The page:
Is the return of stallions to the track the start of a trend?

Is the return of stallions to the track the start of a trend?

January 13, 2023

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by Brett Sturman

This past month has seen the return to the track of two stallions, both prominent former racehorses. A Breeders Crown winner and 3-year-old standout in 2016, Racing Hill first returned in a qualifier in December, and the O’Brien award-winning 2-year-old from 2018 Stag Party made his pari-mutuel return last week. Now age 10, Racing Hill will have a 7-year gap in between starts when he goes into an actual race, and Stag Party who is now 7 years of age, showed just over a three-year gap when he raced last week at the Meadowlands.

Though horses in these instances returning to the races following time away at stud is certainly still the exception rather than the norm, perhaps what we’re seeing is the start of a growing trend. These two horses immediately followed Jimmy Freight as another top performing racehorse who returned to the track after a period of being away as a sire. In the case of Jimmy Freight, his time away from the track was much shorter than Racing Hill and Stag Party – and his reasons for returning were different as well – but it shows there is reason for lesser hesitancy in bringing horses back into training than had been prior.

If horses can safely and ethically transition back into their first career as a racehorse and race somewhat relative to their former capabilities adjusted for age, then why not. If anything, it continues to speak to the durability and resilience of the standardbred breed.

In the case of Jimmy Freight and even going back a few years further to the 2012 Hambletonian winner Market Share as another example, fertility issues ultimately proved as reasons to bring those horses back to the track. But in other instances, it may simply be a matter of economics, which was the case for Stag Party.

Casie Coleman trained Stag Party when he raced in his career through ages 2 and 3 and remains part of the ownership group today. In explaining the thought process for what led to Stag Party’s return, Coleman said, “His oldest foals just turned 2 so they’re in training now. They look good and I’m hearing good reviews, but the thing is that he hasn’t gotten that good of a chance to breed a lot of mares, especially this past year. The first year wasn’t terrible at how many mares he bred, but that number has declined and last year he didn’t breed that many at all.”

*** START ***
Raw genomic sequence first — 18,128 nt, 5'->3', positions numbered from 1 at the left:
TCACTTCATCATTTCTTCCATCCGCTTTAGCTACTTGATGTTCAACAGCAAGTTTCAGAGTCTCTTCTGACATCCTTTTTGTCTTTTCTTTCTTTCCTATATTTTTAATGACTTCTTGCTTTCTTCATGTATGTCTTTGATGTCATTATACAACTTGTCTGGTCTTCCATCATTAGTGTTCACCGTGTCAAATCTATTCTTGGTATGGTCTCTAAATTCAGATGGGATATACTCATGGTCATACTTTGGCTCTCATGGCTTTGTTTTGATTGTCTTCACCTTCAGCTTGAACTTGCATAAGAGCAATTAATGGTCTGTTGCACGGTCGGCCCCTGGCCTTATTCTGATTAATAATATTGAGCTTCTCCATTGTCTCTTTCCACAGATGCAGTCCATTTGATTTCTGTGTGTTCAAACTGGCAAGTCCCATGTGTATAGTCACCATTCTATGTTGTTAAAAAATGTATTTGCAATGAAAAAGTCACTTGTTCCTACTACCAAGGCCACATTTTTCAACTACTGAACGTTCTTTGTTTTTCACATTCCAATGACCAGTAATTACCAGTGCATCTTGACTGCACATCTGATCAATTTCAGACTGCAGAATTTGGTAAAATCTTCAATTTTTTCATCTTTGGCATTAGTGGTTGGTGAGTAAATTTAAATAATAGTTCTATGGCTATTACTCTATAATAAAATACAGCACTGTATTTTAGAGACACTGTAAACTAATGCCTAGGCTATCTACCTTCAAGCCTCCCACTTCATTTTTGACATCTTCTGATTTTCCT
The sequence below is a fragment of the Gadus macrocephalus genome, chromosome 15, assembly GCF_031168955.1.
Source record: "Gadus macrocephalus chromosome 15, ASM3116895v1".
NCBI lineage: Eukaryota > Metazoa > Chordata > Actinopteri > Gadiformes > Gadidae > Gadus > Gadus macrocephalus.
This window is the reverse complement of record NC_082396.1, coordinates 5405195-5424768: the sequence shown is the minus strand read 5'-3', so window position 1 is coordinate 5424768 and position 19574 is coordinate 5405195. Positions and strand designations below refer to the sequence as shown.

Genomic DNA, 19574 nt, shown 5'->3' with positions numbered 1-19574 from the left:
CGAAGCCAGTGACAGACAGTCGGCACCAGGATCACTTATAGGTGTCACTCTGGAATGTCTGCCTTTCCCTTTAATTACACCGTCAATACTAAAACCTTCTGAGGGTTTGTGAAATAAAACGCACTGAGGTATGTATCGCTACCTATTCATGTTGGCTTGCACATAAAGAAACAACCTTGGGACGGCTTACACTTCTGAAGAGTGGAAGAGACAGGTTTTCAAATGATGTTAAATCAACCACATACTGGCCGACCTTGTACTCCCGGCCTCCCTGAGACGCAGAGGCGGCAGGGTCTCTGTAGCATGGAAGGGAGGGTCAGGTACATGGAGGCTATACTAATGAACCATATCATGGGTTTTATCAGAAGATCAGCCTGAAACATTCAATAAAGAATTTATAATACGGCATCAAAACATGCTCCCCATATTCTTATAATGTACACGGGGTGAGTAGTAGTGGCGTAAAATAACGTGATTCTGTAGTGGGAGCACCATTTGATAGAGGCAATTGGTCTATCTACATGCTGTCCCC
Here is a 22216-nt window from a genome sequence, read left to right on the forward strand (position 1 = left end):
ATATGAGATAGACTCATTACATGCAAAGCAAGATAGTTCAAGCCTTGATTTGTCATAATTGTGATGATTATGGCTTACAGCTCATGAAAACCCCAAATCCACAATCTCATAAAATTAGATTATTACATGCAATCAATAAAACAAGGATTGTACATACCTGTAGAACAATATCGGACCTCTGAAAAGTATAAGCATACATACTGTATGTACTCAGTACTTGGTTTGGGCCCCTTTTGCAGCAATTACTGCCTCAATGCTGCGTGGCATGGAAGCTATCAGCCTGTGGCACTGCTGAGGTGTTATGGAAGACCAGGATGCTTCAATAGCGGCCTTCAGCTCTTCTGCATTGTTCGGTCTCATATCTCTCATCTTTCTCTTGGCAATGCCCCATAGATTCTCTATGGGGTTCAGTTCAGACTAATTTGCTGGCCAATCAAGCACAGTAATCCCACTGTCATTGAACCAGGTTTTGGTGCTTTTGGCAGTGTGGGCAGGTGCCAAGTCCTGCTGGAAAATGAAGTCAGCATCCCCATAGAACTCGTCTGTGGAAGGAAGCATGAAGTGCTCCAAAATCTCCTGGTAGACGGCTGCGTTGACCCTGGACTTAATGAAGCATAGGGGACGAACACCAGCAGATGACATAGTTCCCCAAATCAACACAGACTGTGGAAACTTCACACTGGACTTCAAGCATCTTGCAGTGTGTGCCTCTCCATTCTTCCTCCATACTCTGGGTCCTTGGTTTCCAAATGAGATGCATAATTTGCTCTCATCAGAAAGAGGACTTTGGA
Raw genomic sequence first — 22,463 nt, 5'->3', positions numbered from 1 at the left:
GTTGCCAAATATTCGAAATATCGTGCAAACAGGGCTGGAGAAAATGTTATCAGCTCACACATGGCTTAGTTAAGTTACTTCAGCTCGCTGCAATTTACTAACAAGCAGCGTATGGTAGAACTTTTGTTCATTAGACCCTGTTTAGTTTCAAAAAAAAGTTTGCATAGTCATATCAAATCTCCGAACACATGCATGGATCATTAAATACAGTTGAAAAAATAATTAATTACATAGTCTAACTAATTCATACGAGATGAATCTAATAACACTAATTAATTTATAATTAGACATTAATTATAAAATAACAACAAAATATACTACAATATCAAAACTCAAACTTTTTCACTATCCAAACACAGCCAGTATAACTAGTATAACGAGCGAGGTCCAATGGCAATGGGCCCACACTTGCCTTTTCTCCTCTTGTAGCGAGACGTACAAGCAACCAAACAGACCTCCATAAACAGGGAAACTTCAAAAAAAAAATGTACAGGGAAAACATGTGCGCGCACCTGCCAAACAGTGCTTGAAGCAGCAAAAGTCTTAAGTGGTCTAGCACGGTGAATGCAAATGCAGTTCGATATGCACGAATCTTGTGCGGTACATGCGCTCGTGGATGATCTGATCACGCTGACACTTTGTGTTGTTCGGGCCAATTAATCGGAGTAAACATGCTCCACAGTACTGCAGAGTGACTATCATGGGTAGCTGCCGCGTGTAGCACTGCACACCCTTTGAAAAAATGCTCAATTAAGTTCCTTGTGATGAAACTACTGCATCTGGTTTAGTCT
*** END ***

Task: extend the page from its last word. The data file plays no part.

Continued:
This past year at Harrisburg, yearlings for Stag Party averaged $15,000. That number may not seem awful, but as a reflection of the small number of mares he bred, there were only a total of six offerings. For Coleman, she noted that this is the first time she’s been part of bringing a horse back into racing that had been retired to stud.

“He’s going to have three or four crops on the ground and people are going to wait and see how those horses race. This year at stud would have been very difficult because the mares will go to all the new sires coming up, and we’ll have to wait and see how his foals do on the track. He was always a sound horse, and it was Eric Cherry who is a part-owner on him, that also suggested that we put him back into training. I said I’ll go along for the ride with whatever decisions the group wanted to make, and so we put him back into racing and we’ll see what happens.”

Maybe it’s still too early to declare Racing Hill and Stag Party returning on the heels of Jimmy Freight returning as a trend, but what is becoming more common is the concept here in North America of horses showing that they can both breed and race at the same time.

In the past couple of seasons, Bulldog Hanover, Catch The Fire and Cattlewash come to mind as horses that have conducted full breeding seasons and then raced successfully. In 2022, in addition to all his on-track accolades that now belong in harness racing lore, Bulldog Hanover bred 79 mares. In 2021, Catch The Fire bred 86 mares – the same year that he won the Sam McKee Memorial and Dan Patch Invitational in back-to-back races. Ditto for Cattlewash, who in 2021 stood for a breeding season and nearly concurrently won the Graduate, William Haughton and was runner-up in the Breeders Crown.

As these horses show they’re able to perform double duty as a stallion and racehorse or are able to resume their career on-track after (even extended) periods away, it could lead others to follow suit. Not every horse will necessarily make a great stallion, and the economics of harness racing still certainly allow for different fits to maximize different revenue streams for each horse. It also allows for the horse to go back to doing perhaps what it’s actually happiest doing.

If things don’t pan out as intended for any of the horses either performing double duty or returning back to the track, you’d think that because of the higher profile nature of them, that these horses would be retired gracefully (such was the case with Market Share after a brief attempt to return with him as a gelding) rather than what is seen in plenty of other former warhorses now toiling around in lower levels throughout smaller racing circles.

The return of these former stars will be watched closely, as how they perform may influence others in their decisions to retire, race or stand their horses, or both.

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